Thursday, November 14, 2013

Facebook: 6 posts you should never click on

Random posts often appear on our Facebook timeline which appear to be posted by our friends, but many of them turn out to be malware designed by cybercriminals. Most of these posts are potential threats that may expose sensitive information which may be stored in our Facebook profiles. Wondering how to know which posts are to be avoided?

Slovakian antivirus and security software developer ESET has listed six social posts that Facebook users should never click on.

"One-fact story"
First is posts that suggests giving "one-fact story". We often we come across links on our timeline which highlight a breaking celebrity gossip or expose. It is better to Google about the matter rather than directly click on it as it can be a potential malware intended to steal your personal information. 

Breaking news
The links which appear to be breaking a global news story too are best to be stayed away from. These links may often appear in our Facebook feed as suggested posts. It is best to avoid them as they can inadverantly lead to downloading of malware.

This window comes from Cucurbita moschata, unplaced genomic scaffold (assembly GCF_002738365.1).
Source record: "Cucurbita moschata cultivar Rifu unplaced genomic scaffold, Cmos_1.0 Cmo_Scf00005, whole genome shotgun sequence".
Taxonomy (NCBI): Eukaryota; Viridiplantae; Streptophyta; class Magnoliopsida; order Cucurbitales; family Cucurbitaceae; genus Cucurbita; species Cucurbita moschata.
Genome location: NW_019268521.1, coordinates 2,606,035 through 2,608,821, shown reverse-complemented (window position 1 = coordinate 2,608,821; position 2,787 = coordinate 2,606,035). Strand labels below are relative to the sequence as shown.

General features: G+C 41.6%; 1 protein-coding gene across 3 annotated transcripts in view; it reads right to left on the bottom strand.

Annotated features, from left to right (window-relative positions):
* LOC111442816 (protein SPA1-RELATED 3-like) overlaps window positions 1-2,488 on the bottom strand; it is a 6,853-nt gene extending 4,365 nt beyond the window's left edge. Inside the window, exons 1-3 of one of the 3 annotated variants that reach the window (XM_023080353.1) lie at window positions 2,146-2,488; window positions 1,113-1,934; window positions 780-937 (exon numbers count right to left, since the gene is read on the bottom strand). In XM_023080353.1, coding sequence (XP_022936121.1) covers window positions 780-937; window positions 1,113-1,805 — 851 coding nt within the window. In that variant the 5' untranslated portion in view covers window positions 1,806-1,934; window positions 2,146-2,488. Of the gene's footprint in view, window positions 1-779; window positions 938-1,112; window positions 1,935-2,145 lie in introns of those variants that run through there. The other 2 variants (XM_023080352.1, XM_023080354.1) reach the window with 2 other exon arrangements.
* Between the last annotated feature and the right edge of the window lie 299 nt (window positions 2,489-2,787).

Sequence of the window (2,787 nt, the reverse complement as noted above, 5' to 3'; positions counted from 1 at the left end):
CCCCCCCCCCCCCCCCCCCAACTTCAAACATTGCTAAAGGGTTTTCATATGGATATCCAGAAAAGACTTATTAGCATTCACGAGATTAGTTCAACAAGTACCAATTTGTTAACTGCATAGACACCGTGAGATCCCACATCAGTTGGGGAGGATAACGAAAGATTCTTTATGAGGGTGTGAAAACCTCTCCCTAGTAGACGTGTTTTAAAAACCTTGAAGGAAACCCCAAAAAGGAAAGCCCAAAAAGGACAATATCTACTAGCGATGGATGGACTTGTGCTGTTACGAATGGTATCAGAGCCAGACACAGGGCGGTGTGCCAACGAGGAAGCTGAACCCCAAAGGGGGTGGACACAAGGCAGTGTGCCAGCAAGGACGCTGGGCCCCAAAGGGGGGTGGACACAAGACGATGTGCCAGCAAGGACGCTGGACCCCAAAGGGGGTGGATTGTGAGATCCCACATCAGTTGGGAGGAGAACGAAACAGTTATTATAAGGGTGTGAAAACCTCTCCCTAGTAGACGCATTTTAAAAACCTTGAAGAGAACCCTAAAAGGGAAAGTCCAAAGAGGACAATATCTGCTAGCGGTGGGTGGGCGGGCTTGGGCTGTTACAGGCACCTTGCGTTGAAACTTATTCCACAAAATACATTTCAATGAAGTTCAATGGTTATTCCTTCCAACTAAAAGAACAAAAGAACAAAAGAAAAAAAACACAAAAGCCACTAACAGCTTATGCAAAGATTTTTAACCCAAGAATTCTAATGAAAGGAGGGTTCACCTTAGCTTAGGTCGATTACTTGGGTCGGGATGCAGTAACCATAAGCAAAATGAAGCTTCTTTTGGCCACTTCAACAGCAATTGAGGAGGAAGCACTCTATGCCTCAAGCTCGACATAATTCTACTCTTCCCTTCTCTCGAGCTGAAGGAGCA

The post which begs for ‘Likes’
Never "like" posts which ask for more likes for some sort of a social cause. It is better to go to your Facebook’s Activity Log in the new Graph Search and ensure that you haven't "Liked" any companies, products or sites that you don't want the world to know about.

Diet posts
Often our timeline is flooded with posts that offer great dieting tips or ‘Amazing weight loss’ programmes. Scammers often hawk "diets offering weight loss". So better to stay away from posts promising amazing diets or slimming programmes on Facebook. 

Unknown news sources
On internet, unknown spells danger. Same is on Facebook. Abstain from clicking on posts from news outlets you have not heard about. Cybercriminals often send out bogus news links to blend in with the flurry of "real" news.

Gift cards
Gift cards offering free samples or gifts is one of the fastest spreading online scams. It was recently seen on on picture-sharing network Pinterest, where a stage of getting that "free gift" is, inevitably, to share the post with all your friends. Users don’t get any free gifts, but instead, end up giving their personal details or downloading malware which steals sensitive personal information.


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